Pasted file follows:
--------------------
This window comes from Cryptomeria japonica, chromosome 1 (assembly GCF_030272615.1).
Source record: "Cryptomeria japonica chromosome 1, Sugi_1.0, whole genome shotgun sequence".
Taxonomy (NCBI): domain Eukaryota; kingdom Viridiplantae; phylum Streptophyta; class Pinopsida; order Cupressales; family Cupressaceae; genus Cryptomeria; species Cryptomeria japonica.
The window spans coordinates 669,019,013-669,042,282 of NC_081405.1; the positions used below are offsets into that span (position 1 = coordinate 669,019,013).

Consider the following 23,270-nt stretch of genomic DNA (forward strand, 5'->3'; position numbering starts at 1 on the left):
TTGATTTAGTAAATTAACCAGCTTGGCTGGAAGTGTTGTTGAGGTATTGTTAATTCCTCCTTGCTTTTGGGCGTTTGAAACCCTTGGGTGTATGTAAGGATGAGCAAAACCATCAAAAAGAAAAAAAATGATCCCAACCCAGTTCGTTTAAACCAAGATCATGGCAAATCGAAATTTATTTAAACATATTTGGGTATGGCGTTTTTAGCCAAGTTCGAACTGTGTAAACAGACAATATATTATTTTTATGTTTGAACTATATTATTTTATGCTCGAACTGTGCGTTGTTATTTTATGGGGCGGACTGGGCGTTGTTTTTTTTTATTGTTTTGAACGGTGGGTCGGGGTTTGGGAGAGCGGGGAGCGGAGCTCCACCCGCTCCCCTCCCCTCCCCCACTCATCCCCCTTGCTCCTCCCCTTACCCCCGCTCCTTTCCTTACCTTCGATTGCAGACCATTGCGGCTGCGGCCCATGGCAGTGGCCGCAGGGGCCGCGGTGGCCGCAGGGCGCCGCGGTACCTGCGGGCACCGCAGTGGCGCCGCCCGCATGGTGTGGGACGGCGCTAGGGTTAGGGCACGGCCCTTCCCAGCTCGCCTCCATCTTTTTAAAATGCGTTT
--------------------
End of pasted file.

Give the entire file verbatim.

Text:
This window comes from Cryptomeria japonica, chromosome 1 (assembly GCF_030272615.1).
Source record: "Cryptomeria japonica chromosome 1, Sugi_1.0, whole genome shotgun sequence".
Taxonomy (NCBI): domain Eukaryota; kingdom Viridiplantae; phylum Streptophyta; class Pinopsida; order Cupressales; family Cupressaceae; genus Cryptomeria; species Cryptomeria japonica.
The window spans coordinates 669,019,013-669,042,282 of NC_081405.1; the positions used below are offsets into that span (position 1 = coordinate 669,019,013).

Consider the following 23,270-nt stretch of genomic DNA (forward strand, 5'->3'; position numbering starts at 1 on the left):
TTGATTTAGTAAATTAACCAGCTTGGCTGGAAGTGTTGTTGAGGTATTGTTAATTCCTCCTTGCTTTTGGGCGTTTGAAACCCTTGGGTGTATGTAAGGATGAGCAAAACCATCAAAAAGAAAAAAAATGATCCCAACCCAGTTCGTTTAAACCAAGATCATGGCAAATCGAAATTTATTTAAACATATTTGGGTATGGCGTTTTTAGCCAAGTTCGAACTGTGTAAACAGACAATATATTATTTTTATGTTTGAACTATATTATTTTATGCTCGAACTGTGCGTTGTTATTTTATGGGGCGGACTGGGCGTTGTTTTTTTTTATTGTTTTGAACGGTGGGTCGGGGTTTGGGAGAGCGGGGAGCGGAGCTCCACCCGCTCCCCTCCCCTCCCCCACTCATCCCCCTTGCTCCTCCCCTTACCCCCGCTCCTTTCCTTACCTTCGATTGCAGACCATTGCGGCTGCGGCCCATGGCAGTGGCCGCAGGGGCCGCGGTGGCCGCAGGGCGCCGCGGTACCTGCGGGCACCGCAGTGGCGCCGCCCGCATGGTGTGGGACGGCGCTAGGGTTAGGGCACGGCCCTTCCCAGCTCGCCTCCATCTTTTTAAAATGCGTTT